I’m not completely certain that the divide between what’s traditionally thought of as the gig economy (TaskRabbit, Uber, Lyft, all of the failed home cleaning services) and Patreon is necessarily just one of “stuff that can’t be automated easily”, but it feels like a useful, correct-more-often-than-not heuristic.

Perhaps a better distinguishing feature is that the gig economy is tasks that are commodities and can be competed on in a marketplace. Patreon – and non-Patreon type work that we’re seeing, like the analysts and consultants who go independent and start charging direct subscriptions for their daily or weekly analysis. What’s being brought here isn’t strictly substitutable, in my dim remembering of competition law. For creative or intellectual output work, the value for certain consumers is in *Ben Thompson’s* analysis, not getting analysis in general. In comics, it’s getting *Lucy Bellwood’s* creative output, not “a series of pictures with text commentary that tell a story”.

In other words, services like Patreon allow for the possibility for people to get value for what makes them *them*, and that no-one else can copy or reproduce*.

* I say, “no-one else can”, because the obvious counter-example is a) made-to-order art reproductions from a photograph in the style of your favourite painter from China and b) a recurrent neural network doing exactly the same thing.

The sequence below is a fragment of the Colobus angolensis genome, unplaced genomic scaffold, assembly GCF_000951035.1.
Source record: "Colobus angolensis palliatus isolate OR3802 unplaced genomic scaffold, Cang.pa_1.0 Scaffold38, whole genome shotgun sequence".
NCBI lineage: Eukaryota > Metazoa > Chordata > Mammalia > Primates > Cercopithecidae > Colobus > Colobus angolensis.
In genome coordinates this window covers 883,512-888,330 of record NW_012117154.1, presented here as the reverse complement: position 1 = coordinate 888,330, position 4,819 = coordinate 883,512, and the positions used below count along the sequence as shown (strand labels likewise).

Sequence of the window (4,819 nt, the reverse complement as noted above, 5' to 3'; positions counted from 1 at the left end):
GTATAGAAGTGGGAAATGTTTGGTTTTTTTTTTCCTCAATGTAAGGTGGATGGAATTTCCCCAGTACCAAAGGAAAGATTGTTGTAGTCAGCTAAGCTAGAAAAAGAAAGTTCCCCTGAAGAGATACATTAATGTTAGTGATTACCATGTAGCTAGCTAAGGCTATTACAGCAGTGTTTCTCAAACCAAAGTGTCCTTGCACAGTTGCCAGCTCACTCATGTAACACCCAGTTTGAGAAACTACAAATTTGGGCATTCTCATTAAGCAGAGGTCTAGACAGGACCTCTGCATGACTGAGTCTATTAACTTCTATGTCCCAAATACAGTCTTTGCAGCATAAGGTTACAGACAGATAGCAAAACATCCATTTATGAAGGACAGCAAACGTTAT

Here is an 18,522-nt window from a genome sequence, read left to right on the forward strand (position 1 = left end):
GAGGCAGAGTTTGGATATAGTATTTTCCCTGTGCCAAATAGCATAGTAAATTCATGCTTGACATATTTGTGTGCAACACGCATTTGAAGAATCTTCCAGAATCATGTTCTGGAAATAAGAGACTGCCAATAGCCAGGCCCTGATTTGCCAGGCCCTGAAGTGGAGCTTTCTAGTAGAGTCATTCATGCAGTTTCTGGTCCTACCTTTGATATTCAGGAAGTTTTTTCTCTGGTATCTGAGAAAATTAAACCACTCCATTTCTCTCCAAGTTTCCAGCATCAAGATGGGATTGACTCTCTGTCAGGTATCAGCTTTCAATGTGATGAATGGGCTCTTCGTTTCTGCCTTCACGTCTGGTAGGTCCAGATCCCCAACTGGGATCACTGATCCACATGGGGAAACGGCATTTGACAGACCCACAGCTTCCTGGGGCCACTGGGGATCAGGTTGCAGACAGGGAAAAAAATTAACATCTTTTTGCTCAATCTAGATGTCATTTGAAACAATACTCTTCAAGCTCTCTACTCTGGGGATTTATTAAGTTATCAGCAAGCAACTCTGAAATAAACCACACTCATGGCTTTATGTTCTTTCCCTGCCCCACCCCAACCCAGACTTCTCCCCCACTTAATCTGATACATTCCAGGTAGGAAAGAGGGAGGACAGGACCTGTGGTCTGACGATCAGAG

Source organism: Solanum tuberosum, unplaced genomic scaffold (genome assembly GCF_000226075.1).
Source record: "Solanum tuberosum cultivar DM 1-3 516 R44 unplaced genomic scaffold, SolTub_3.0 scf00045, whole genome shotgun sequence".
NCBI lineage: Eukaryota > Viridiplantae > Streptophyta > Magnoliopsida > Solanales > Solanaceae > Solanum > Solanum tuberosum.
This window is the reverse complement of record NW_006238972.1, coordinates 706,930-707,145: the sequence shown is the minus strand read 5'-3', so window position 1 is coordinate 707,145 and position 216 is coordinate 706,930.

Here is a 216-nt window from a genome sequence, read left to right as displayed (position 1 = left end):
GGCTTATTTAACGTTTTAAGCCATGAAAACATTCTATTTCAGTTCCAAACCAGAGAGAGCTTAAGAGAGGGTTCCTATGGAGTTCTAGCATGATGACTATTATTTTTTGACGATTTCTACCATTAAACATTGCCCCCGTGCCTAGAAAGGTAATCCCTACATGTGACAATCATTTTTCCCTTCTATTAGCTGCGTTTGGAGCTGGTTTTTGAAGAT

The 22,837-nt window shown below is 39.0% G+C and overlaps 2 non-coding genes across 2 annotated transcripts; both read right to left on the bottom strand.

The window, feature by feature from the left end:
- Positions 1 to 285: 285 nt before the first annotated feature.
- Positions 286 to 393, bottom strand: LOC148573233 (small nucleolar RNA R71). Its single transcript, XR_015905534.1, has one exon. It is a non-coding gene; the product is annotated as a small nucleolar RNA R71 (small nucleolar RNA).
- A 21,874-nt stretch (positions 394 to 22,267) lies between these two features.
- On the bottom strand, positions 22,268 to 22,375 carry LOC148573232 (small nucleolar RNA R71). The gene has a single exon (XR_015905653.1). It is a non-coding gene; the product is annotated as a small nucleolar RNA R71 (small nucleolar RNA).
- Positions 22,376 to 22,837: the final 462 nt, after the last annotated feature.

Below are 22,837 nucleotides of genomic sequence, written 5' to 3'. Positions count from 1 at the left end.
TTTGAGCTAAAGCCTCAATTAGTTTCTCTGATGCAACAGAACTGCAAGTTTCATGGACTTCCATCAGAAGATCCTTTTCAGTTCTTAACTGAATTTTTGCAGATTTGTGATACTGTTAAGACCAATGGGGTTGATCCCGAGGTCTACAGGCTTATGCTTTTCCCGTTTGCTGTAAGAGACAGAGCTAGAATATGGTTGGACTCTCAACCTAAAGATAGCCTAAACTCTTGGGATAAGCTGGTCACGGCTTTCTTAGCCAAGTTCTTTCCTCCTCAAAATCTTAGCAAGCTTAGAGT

This is perhaps one of the reasons why I tried to train an RNN on my entire newsletter corpus to see if it could do what I did and to my relief, the answer is that it (hopefully) makes less sense and is less useful than I am.

I made a reference to this a while ago on Twitter: for the people who value Mary Meeker’s internet trend reports, there’s nothing *in principle* (other than violating copyright) stopping you from putting together a corpus of Meeker’s trend output presentations and, well, having it try to make more output presentations that are Sufficiently Advanced As To Be Indistinguishable From Meeker.

What someone might say at this point is that, sure, but that doesn’t take into account how you’d give that deep learning system access to all of the data that Meeker uses to generate her trend reports, and the answer to that is: why, is that harder than all the shit we throw at a self-driving car? Can Meeker even really explain how she comes to her conclusions to a sufficient degree of acceptance?